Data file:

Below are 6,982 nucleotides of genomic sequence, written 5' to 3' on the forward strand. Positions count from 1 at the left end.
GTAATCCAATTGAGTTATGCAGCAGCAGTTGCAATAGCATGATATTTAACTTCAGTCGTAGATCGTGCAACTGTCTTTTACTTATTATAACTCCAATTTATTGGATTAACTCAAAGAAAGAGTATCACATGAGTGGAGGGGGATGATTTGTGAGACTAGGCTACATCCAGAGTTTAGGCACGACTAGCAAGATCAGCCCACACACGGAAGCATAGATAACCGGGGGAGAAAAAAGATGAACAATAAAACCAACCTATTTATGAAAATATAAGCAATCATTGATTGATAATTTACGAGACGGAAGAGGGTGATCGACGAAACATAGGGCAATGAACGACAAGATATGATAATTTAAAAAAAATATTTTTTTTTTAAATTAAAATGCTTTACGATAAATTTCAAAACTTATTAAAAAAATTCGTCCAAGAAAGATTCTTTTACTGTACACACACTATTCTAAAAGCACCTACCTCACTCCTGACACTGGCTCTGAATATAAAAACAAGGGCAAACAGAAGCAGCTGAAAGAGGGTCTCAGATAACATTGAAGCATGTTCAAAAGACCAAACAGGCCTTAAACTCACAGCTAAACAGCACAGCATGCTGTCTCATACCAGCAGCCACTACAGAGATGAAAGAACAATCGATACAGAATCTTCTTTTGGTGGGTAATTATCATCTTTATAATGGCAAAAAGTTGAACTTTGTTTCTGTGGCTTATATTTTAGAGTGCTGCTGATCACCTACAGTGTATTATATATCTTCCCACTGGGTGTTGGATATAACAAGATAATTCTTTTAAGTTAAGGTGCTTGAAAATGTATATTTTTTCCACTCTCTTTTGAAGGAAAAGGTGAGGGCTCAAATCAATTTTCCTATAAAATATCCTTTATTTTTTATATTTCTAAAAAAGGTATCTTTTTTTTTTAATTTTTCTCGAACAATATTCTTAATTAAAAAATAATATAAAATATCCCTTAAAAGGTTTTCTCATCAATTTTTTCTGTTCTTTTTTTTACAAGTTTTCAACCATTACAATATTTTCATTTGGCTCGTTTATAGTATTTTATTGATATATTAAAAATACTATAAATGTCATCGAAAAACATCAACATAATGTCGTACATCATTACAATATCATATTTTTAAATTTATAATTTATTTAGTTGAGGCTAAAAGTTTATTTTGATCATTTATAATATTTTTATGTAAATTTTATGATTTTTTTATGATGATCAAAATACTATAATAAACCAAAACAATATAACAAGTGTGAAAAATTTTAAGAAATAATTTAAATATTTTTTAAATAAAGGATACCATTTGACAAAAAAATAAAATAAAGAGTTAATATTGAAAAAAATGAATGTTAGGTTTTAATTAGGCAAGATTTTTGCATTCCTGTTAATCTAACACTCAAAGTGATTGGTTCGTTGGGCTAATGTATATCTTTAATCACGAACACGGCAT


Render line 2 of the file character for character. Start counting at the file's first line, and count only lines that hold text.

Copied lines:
GTAATCCAATTGAGTTATGCAGCAGCAGTTGCAATAGCATGATATTTAACTTCAGTCGTAGATCGTGCAACTGTCTTTTACTTATTATAACTCCAATTTATTGGATTAACTCAAAGAAAGAGTATCACATGAGTGGAGGGGGATGATTTGTGAGACTAGGCTACATCCAGAGTTTAGGCACGACTAGCAAGATCAGCCCACACACGGAAGCATAGATAACCGGGGGAGAAAAAAGATGAACAATAAAACCAACCTATTTATGAAAATATAAGCAATCATTGATTGATAATTTACGAGACGGAAGAGGGTGATCGACGAAACATAGGGCAATGAACGACAAGATATGATAATTTAAAAAAAATATTTTTTTTTTAAATTAAAATGCTTTACGATAAATTTCAAAACTTATTAAAAAAATTCGTCCAAGAAAGATTCTTTTACTGTACACACACTATTCTAAAAGCACCTACCTCACTCCTGACACTGGCTCTGAATATAAAAACAAGGGCAAACAGAAGCAGCTGAAAGAGGGTCTCAGATAACATTGAAGCATGTTCAAAAGACCAAACAGGCCTTAAACTCACAGCTAAACAGCACAGCATGCTGTCTCATACCAGCAGCCACTACAGAGATGAAAGAACAATCGATACAGAATCTTCTTTTGGTGGGTAATTATCATCTTTATAATGGCAAAAAGTTGAACTTTGTTTCTGTGGCTTATATTTTAGAGTGCTGCTGATCACCTACAGTGTATTATATATCTTCCCACTGGGTGTTGGATATAACAAGATAATTCTTTTAAGTTAAGGTGCTTGAAAATGTATATTTTTTCCACTCTCTTTTGAAGGAAAAGGTGAGGGCTCAAATCAATTTTCCTATAAAATATCCTTTATTTTTTATATTTCTAAAAAAGGTATCTTTTTTTTTTAATTTTTCTCGAACAATATTCTTAATTAAAAAATAATATAAAATATCCCTTAAAAGGTTTTCTCATCAATTTTTTCTGTTCTTTTTTTTACAAGTTTTCAACCATTACAATATTTTCATTTGGCTCGTTTATAGTATTTTATTGATATATTAAAAATACTATAAATGTCATCGAAAAACATCAACATAATGTCGTACATCATTACAATATCATATTTTTAAATTTATAATTTATTTAGTTGAGGCTAAAAGTTTATTTTGATCATTTATAATATTTTTATGTAAATTTTATGATTTTTTTATGATGATCAAAATACTATAATAAACCAAAACAATATAACAAGTGTGAAAAATTTTAAGAAATAATTTAAATATTTTTTAAATAAAGGATACCATTTGACAAAAAAATAAAATAAAGAGTTAATATTGAAAAAAATGAATGTTAGGTTTTAATTAGGCAAGATTTTTGCATTCCTGTTAATCTAACACTCAAAGTGATTGGTTCGTTGGGCTAATGTATATCTTTAATCACGAACACGGCAT